- USD/JPY witnessed an intraday pullback from the multi-year peal touched earlier on Friday.
- Extremely overbought conditions prompted some profit-taking amid modest USD weakness.
- The Fed-BoJ monetary policy divergence supports prospects for the emergence of dip-buying.
The USD/JPY pair maintained its offered tone heading into the North American session and was last seen trading around the 121.70-121.75 region, down nearly 0.50% for the day.
The Bank of Japan provided a bullish signal on Friday and refrained from stepping into the markets to arrest the continuous rise in yields. In fact, the yield on the 10-year Japanese government bond (JGB) rose above the level at which the BoJ offered to buy an unlimited amount in February. This, in turn, provided a goodish lift to the Japanese yen. Apart from this, modest US dollar weakness prompted some profit-taking around the USD/JPY pair.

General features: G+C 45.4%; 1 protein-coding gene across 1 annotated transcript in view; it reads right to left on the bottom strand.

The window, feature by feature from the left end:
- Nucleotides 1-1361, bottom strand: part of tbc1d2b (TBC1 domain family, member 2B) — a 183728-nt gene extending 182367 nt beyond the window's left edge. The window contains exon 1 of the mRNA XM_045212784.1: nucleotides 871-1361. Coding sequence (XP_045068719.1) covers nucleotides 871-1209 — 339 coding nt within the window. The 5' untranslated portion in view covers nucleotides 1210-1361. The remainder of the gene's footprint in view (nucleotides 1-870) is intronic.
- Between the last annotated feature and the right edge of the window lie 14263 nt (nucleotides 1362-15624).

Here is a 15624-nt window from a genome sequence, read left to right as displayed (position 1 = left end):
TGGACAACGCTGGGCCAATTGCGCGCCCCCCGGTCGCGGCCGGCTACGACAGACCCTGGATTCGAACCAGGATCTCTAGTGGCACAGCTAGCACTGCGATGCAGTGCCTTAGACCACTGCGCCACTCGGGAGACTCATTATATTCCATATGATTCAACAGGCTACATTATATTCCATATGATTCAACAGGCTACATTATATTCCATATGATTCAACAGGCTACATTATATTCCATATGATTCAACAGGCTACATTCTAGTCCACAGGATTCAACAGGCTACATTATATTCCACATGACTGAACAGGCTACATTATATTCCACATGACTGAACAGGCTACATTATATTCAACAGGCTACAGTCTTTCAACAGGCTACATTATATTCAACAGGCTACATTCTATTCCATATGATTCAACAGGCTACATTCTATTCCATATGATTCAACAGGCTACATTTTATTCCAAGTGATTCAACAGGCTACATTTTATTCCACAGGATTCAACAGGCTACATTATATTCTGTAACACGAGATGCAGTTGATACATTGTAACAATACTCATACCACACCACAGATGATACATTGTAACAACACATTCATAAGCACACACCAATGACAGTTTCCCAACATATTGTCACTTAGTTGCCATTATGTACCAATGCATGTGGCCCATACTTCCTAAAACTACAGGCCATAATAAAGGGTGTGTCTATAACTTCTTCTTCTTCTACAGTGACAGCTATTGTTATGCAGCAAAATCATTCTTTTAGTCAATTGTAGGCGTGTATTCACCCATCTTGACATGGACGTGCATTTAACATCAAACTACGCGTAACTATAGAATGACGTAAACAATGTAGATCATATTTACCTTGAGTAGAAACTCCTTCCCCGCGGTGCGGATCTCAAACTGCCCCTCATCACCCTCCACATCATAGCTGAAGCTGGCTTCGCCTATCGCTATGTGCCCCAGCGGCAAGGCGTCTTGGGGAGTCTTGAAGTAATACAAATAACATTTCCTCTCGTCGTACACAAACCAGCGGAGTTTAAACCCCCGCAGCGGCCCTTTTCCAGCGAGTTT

Spot prices witnessed a dramatic intraday turnaround and plunged over 125 pips from the vicinity of mid-122.00s, or the highest level since December 2015 touched earlier this Friday. That said, a combination of factors assisted the USD/JPY pair to find decent support near the 121.20-121.15 region. and stall the intraday corrective pullback. The Fed-BoJ policy divergence, along with a positive risk tone acted as a headwind for the JPY.
It is worth recalling that a slew of influential FOMC members, including Fed Chair Jerome Powell, left the door open for a larger rise in borrowing costs to bring down unacceptably high inflation. The markets were quick to price in the possibility of a 50 bps Fed rate hike move at the May policy meeting. This was reinforced by the fact that the yield on the benchmark 10-year US government bond stood tall near the highest level since 2019.
Elevated US Treasury bond yields attracted some USD dip-buying and further contributed to limiting the downside for the USD/JPY pair, at least for the time being. The fundamental backdrop favours bullish traders, suggesting that Friday’s downfall could be categorized as a corrective pullback amid extremely overbought conditions. Hence, any subsequent slide might still be seen as a buying opportunity and is more likely to remain limited.